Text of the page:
The Bronx, New York elementary school also featured in the video shows how the culture was transformed by emphasizing a preventative approach whereby each student’s learning needs were diagnosed with data. The video also shows the school’s ‘‘Positive Behavior Intervention and Support’’ initiative, whereby students who succeed are able to make purchases from the store. Finally, teachers now visit and observe each other—and offer feedback in collegial ways—using an open culture to improve the basis for teaching and learning.

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Spiro_High-Payoff StrategiesABOUT THE BOOK: High-Payoff Strategies helps administrators lead successful change initiatives by focusing on the three top priorities identified by research and practitioners alike: fostering a supportive district and school culture, leading instructional change, and building a learning community among faculty and staff.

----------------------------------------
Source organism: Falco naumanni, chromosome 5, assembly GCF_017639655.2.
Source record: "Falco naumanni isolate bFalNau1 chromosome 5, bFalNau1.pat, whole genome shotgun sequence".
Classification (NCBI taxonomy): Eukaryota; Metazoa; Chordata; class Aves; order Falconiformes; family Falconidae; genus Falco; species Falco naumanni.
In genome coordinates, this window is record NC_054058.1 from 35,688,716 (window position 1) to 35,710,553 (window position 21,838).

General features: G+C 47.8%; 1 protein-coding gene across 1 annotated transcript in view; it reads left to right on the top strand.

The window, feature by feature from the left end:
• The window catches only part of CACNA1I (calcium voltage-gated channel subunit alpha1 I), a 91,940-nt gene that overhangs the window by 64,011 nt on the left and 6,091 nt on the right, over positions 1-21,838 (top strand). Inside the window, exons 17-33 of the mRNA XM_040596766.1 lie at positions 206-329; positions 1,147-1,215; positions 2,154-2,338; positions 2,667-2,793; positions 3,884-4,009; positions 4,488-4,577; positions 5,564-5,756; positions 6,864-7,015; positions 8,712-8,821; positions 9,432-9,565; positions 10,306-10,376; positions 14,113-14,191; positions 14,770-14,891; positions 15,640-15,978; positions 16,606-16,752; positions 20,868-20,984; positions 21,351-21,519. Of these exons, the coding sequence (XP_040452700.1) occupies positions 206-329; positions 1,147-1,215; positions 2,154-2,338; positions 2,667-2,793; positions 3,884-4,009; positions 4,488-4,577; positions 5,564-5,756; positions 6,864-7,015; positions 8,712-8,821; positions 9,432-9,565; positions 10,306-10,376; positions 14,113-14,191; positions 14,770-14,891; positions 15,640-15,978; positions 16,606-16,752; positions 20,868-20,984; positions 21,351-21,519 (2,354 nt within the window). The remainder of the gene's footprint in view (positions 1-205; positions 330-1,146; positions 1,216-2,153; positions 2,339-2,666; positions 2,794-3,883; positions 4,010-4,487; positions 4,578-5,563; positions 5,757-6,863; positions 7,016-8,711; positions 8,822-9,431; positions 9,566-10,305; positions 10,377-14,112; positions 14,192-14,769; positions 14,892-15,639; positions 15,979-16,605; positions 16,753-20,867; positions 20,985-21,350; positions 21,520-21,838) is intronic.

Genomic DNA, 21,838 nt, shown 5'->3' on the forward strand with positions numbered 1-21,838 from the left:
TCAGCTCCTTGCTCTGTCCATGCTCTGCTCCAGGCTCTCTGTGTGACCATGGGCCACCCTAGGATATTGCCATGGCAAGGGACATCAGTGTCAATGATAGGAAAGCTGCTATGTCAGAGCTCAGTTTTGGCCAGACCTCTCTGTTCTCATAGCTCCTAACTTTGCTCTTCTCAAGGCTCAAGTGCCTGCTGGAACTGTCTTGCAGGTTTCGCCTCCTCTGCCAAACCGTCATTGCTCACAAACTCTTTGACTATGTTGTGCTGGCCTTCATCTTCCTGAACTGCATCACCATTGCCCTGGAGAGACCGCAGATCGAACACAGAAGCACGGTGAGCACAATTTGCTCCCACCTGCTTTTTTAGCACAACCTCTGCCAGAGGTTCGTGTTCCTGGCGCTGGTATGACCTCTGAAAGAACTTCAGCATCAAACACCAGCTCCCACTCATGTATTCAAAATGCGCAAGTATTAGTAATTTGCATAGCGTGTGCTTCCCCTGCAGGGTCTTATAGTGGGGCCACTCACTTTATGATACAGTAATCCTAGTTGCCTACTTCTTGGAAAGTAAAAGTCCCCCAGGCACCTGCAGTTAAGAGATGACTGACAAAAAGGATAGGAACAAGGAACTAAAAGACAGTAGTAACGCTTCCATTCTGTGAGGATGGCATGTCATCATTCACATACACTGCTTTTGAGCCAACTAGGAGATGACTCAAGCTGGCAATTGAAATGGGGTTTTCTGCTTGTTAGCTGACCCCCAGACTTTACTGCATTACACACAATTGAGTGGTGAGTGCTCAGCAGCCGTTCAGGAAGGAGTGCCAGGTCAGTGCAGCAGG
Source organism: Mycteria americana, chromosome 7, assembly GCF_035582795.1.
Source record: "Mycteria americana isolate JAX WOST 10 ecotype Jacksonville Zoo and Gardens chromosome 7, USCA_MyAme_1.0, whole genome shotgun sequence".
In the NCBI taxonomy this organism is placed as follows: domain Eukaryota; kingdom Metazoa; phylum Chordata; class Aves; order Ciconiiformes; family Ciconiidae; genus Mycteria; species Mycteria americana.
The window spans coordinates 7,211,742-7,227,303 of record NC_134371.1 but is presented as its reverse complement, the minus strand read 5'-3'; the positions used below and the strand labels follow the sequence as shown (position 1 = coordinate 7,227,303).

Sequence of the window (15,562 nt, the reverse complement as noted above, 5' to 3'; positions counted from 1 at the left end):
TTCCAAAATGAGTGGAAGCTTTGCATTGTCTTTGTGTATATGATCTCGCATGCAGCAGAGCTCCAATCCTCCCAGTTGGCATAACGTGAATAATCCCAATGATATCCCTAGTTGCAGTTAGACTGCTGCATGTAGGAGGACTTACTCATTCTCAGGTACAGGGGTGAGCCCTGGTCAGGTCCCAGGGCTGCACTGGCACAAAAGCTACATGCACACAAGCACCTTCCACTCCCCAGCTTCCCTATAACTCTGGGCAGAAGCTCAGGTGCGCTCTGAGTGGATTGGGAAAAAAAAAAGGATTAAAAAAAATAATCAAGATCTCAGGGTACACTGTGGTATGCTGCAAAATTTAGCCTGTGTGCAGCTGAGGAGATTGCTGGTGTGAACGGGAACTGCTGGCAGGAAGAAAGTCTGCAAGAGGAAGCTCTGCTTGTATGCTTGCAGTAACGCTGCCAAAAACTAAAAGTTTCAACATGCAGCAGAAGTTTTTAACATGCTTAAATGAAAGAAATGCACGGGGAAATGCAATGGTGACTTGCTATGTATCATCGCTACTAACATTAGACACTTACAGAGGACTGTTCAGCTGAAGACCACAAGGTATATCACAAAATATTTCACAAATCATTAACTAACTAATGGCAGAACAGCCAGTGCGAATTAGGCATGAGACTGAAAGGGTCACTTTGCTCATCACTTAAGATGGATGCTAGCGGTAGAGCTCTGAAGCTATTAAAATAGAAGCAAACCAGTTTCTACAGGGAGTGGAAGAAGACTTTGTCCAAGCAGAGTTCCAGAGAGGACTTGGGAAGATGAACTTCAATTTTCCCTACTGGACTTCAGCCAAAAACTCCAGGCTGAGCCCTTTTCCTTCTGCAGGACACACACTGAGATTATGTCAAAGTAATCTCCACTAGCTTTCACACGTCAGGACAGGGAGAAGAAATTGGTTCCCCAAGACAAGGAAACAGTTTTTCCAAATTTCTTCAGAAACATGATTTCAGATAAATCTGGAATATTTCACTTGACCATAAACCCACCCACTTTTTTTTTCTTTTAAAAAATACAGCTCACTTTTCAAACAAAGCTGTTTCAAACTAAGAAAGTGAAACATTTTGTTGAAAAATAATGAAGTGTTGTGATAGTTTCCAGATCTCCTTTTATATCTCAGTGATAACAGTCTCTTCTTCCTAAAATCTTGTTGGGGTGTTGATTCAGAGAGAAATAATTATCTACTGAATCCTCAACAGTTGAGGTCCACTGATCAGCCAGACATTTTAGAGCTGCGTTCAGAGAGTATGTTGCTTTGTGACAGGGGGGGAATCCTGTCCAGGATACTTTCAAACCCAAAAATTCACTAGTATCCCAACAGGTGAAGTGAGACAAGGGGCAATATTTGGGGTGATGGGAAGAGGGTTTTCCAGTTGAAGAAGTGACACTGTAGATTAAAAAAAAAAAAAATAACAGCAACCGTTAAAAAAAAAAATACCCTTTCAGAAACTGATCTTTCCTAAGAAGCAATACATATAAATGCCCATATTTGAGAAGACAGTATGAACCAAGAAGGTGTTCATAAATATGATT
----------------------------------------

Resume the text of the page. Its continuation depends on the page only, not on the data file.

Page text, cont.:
The book includes rich and varied examples showing how real-world education leaders—in urban, suburban, and rural settings—have successfully led changes in their schools and districts. It also provides tools that readers can use immediately to put these practices in place, together with videos demonstrating the practices in action. High-Payoff Strategies helps education leaders create schools and districts that support teachers and make a difference in the lives of children.